If you’re doing well, you believe success comes to those who deserve it, and those of lower status must not deserve it.
They started by developing a scale for measuring essentialistic beliefs about class. A diverse group of American adults rated their endorsement of such statements as “I think even if everyone wore the same clothing, people would still be able to tell your social class,” and “It is possible to determine one’s social class by examining their genes.” On average, people rated the items a 3.43, where 1 means completely disagree and 7 means completely agree.
Participants also gave a subjective rating, from 1 to 10, of their own social class rank within their community, based on education, income, and occupational status. The researchers found that higher social class was associated with greater social class essentialism. This pattern remained even after controlling for political orientation as well as objective measures of a participant’s income and education level, indicating that it’s one’s senseof being above or below others, not one’s actual resources, that drives the result.
Kraus and Keltner looked deeper into the connection between social class and social class essentialism by testing participants’ belief in a just world, asking them to evaluate such statements as “I feel that people get what they are entitled to have.” The psychologist Melvin Lerner developed just world theory in the 1960s, arguing that we’re motivated to believe that the world is a fair place. The alternative—a universe where bad things happen to good people—is too upsetting. So we engage defense mechanisms such as blaming the victim—“She shouldn’t have dressed that way”—or trusting that positive and negative events will be balanced out by karma, a form of magical thinking.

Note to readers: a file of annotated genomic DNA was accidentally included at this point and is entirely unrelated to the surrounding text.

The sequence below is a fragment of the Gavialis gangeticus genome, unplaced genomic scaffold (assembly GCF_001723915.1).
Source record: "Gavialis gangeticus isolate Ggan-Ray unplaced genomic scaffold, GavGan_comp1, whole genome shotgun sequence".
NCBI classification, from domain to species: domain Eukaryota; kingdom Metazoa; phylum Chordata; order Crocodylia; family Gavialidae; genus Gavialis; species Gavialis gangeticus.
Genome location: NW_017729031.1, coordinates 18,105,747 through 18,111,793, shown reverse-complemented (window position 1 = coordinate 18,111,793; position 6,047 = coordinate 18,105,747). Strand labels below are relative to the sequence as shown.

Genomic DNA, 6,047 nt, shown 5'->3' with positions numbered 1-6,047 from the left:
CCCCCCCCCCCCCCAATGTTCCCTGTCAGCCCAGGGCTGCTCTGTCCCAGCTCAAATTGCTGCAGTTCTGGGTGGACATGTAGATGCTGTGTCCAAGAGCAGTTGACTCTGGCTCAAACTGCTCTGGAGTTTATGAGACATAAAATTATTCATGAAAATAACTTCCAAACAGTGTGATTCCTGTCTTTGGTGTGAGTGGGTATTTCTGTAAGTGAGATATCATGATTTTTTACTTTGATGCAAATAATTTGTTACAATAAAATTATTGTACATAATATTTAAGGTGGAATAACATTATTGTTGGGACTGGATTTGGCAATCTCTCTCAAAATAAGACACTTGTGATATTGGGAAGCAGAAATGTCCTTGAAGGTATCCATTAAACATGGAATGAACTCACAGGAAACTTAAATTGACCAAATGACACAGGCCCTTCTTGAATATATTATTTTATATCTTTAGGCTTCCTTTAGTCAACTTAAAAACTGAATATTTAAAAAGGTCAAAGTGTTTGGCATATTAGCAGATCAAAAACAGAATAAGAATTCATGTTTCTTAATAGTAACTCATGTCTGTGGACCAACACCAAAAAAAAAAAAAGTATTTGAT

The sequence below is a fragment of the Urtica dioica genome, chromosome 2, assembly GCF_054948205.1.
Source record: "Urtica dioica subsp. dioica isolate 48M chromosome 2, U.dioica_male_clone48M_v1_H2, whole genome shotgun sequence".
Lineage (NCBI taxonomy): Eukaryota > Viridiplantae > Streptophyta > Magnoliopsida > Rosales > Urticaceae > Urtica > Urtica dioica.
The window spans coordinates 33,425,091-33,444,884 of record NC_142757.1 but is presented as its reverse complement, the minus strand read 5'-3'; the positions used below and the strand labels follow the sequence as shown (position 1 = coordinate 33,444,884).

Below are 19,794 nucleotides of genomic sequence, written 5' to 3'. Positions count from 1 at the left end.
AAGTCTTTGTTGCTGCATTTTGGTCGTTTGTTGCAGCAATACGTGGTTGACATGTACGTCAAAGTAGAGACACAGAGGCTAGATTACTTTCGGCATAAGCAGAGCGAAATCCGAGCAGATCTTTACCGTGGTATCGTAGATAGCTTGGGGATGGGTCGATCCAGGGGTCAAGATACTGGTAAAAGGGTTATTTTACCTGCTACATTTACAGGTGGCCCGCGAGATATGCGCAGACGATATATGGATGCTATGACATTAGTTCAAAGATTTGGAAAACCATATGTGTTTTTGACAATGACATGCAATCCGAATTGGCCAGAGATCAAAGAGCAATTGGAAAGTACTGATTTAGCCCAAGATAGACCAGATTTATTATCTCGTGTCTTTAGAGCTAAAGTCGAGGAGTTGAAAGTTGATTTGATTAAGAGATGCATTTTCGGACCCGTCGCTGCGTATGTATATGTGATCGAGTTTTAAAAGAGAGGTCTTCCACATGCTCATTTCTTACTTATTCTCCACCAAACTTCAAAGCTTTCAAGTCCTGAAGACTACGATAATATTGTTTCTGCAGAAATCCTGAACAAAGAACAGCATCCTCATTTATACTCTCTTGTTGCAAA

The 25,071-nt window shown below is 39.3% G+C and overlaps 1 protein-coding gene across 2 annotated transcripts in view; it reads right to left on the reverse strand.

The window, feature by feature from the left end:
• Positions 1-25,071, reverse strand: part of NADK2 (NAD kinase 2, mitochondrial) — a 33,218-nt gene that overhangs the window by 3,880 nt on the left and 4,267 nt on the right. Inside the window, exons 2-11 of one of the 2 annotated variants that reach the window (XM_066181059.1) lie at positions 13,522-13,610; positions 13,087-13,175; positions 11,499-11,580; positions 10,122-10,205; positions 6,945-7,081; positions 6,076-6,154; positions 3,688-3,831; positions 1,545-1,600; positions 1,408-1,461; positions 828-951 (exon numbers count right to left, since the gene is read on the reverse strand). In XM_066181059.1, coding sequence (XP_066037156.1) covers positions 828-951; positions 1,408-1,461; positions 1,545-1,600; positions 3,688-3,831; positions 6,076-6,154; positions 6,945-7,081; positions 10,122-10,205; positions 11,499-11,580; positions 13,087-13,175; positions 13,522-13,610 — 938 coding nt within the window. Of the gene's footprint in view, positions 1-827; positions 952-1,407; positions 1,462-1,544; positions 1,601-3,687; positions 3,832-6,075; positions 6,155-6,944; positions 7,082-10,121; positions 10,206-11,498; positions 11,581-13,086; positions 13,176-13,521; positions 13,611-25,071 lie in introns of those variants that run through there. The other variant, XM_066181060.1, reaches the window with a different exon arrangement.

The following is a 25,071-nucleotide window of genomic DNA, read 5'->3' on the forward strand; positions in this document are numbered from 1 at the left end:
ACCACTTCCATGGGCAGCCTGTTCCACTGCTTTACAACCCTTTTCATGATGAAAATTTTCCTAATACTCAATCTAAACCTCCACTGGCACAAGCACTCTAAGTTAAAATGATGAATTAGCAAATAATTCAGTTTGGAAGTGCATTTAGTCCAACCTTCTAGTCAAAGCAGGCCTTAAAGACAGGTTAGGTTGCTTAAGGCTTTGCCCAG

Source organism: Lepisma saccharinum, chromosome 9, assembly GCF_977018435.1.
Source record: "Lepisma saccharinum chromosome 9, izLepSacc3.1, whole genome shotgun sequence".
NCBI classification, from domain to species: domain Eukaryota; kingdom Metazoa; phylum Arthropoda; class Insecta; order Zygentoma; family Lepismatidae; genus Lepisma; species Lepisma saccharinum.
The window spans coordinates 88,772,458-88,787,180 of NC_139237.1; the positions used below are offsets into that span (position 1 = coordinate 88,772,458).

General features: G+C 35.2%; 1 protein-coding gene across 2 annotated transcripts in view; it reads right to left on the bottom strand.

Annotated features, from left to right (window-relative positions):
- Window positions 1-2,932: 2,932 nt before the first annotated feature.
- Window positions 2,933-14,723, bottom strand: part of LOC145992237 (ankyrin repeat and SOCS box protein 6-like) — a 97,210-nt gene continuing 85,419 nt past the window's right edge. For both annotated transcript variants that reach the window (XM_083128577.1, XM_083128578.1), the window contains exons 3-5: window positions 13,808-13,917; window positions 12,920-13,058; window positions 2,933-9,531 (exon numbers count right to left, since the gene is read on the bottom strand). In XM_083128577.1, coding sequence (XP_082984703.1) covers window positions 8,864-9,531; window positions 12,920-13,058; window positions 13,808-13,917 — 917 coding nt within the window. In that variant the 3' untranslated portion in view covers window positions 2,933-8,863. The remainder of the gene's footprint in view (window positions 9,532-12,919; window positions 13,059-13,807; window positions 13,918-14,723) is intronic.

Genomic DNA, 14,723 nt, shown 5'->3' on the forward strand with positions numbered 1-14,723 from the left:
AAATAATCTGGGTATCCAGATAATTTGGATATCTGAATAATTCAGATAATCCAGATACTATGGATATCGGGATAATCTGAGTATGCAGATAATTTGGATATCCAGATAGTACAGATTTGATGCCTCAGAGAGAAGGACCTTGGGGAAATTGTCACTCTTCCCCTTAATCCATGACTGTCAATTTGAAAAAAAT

Kraus and Keltner found that the higher people perceived their social class to be, the more strongly they endorsed just-world beliefs, and that this difference explained their increased social class essentialism: Apparently if you feel that you’re doing well, you want to believe success comes to those who deserve it, and therefore those of lower status must not deserve it. (Incidentally, the argument that you “deserve” anything because of your genes is philosophically contentious; none of us did anything to earn our genes.)
Higher-class Americans may well believe life is fair because they’re motivated to defend their egos and lifestyle, but there’s an additional twist to their greater belief in a just world. Numerous researchers have found that upper-class people are more likely to explain other people’s behavior by appealing to internal traits and abilities, whereas lower-class individuals note circumstances and environmental forces. This matches reality in many ways for these respective groups. The rich do generally have the freedom to pursue their desires and strengths, while for the poor, external limitations often outnumber their opportunities. The poor realize they could have the best genes in the world and still end up working at McDonald’s. The wealthy might not merely be turning a blind eye to such realities; due to their personal experience, they might actually have a blind spot.
Thanks to Tony Munter.